Rumours began to swirl this week that Ottawa Senators’ centre Jason Spezza wants out of the nation’s capital.
This after Senators’ general manager Bryan Murray gave an interview with Rogers Sportsnet on June 3rd in which he referred to a conversation he and Spezza had had at the end of the season.
Apparently, Spezza told Murray that he was unhappy about fans giving him a hard time.
Spezza who is a talented offensive forward has the ability to draw fans out of their seats as he executes a nearly impossible manoeuvre to deke a defenseman and pick the corner of the net and score a beautiful goal. Unfortunately, he also has a tendency to make blind back passes and is not known for his defensive prowess.
During the regular season, Spezza is often forgiven for his defensive lapses because of his ability to help win games by scoring and setting up game winning goals. However, in the Stanley Cup playoffs, when fancy dipsy—doodle plays are rarely effective, and a player’s value is measured as much by his ability to prevent a goal as to score one himself, Spezza doesn’t measure up well to fellow Senators like Daniel Alfredsson and Mike Fisher.
Despite the fact that Spezza had 7 points in 6 games in Ottawa's series against the Pittsburgh Penguins, third liners Chris Kelly, Chris Neil, and Jarkko Ruutu received more credit for Ottawa’s ability to compete with the 2009 champs than did Spezza.
Now, whether Spezza is a net asset to the Ottawa Senators is not up for debate: he is. So, if Murray decided to explore trade options for Spezza, he would require a good return.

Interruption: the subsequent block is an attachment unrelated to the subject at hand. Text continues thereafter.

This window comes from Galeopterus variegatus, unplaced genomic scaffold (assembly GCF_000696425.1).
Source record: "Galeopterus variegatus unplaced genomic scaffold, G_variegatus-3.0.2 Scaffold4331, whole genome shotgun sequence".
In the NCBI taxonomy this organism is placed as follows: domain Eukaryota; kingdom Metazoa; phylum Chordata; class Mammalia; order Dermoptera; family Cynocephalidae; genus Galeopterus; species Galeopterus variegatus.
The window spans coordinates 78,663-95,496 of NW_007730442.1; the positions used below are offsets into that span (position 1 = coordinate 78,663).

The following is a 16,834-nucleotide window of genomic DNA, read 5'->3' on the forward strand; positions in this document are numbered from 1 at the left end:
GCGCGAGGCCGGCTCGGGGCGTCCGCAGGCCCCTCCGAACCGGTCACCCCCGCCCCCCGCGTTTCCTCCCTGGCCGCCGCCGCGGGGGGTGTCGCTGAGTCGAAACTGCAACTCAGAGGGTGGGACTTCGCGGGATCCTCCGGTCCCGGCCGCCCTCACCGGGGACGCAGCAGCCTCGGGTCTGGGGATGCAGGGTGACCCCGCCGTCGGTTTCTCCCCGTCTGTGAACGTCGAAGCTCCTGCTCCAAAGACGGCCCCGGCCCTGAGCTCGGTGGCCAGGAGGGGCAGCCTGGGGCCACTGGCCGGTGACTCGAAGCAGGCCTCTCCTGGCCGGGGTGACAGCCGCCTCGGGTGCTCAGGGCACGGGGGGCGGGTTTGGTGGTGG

My feeling is that Murray would not be interested in trading Spezza to a team only interested in unloading some underachieving players of their own. However, there are not many teams that would be willing to give up prime assets for a player with some defensive liabilities.
For a team to be willing to give up something of value for Spezza, the team would have to be in dire need of some goal scoring talent and have the cap space to take on Spezza’s $7 million a year hit for five more years.
The list of teams that fit the bill is pretty short. The Florida Panthers are pretty much the only team that is a prime candidate to acquire a player like Spezza. However, there are rumblings that the Columbus Blue Jackets are ready to make a move to get themselves into the playoffs next year.
Florida has a brand new general manager in Dale Tallon and could be looking to make a splash in his first year in charge.
However, a big trade would have to pay off immediately to maximize the team’s chances of qualifying for the playoffs next year. As such, Tallon would be unlikely to send top talent like Stephen Weiss, Nathan Horton or David Booth the other way to Ottawa. And, Ottawa probably isn’t interested in any other player on the Florida roster, with the possible exception of Florida’s top choice in the 2009 NHL entry-draft, defenseman Dmitry Kulikov.
Columbus, on the other hand, could be willing to part with their 4th overall pick in the 2010 NHL entry-draft.
Having said all of this, my feeling is that Spezza isn’t going anywhere. He’ll play the next five years in Ottawa, and Sens fans will just have to keep their fingers crossed that Spezza continues his slow, but steady, improvement playing without the puck.
But, there is a real, if slim, possibility that Spezza could be on the move.
If this happens, my prediction is that it’s to Florida, along with defenseman Brian Lee, in exchange for Kulikov and one of Florida’s 2nd round picks, and Florida’s first pick in 2011.
An Ottawa sports-writer I contacted about the possibility of Spezza being traded endorsed Spezza and Ottawa’s first pick (16th overall), to Columbus for Derick Brassard, Columbus’ first pick (4th overall) and one of Columbus’ 2nd round picks.
These two options might seem like steep prices to pay for Spezza, but I don’t believe that Murray would trade him in a deal with inferior return.